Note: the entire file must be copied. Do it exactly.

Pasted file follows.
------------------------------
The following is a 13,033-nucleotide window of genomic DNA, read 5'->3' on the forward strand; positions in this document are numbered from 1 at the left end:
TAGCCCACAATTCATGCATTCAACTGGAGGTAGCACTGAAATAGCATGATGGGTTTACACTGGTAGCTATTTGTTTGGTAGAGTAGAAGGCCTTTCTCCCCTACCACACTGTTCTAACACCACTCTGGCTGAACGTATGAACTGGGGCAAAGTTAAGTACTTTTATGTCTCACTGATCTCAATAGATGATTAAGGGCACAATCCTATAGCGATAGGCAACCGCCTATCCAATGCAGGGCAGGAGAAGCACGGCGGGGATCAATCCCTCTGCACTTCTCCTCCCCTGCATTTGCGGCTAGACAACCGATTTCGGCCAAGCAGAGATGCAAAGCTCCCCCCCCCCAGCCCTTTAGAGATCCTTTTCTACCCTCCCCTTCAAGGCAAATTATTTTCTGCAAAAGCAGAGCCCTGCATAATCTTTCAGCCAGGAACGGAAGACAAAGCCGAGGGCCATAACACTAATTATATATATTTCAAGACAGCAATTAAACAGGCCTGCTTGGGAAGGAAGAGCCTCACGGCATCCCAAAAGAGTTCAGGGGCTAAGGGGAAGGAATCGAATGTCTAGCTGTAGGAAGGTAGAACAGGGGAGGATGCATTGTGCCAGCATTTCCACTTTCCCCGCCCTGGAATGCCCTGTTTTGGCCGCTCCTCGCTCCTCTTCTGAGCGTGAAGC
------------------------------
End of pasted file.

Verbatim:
The following is a 13,033-nucleotide window of genomic DNA, read 5'->3' on the forward strand; positions in this document are numbered from 1 at the left end:
TAGCCCACAATTCATGCATTCAACTGGAGGTAGCACTGAAATAGCATGATGGGTTTACACTGGTAGCTATTTGTTTGGTAGAGTAGAAGGCCTTTCTCCCCTACCACACTGTTCTAACACCACTCTGGCTGAACGTATGAACTGGGGCAAAGTTAAGTACTTTTATGTCTCACTGATCTCAATAGATGATTAAGGGCACAATCCTATAGCGATAGGCAACCGCCTATCCAATGCAGGGCAGGAGAAGCACGGCGGGGATCAATCCCTCTGCACTTCTCCTCCCCTGCATTTGCGGCTAGACAACCGATTTCGGCCAAGCAGAGATGCAAAGCTCCCCCCCCCCAGCCCTTTAGAGATCCTTTTCTACCCTCCCCTTCAAGGCAAATTATTTTCTGCAAAAGCAGAGCCCTGCATAATCTTTCAGCCAGGAACGGAAGACAAAGCCGAGGGCCATAACACTAATTATATATATTTCAAGACAGCAATTAAACAGGCCTGCTTGGGAAGGAAGAGCCTCACGGCATCCCAAAAGAGTTCAGGGGCTAAGGGGAAGGAATCGAATGTCTAGCTGTAGGAAGGTAGAACAGGGGAGGATGCATTGTGCCAGCATTTCCACTTTCCCCGCCCTGGAATGCCCTGTTTTGGCCGCTCCTCGCTCCTCTTCTGAGCGTGAAGC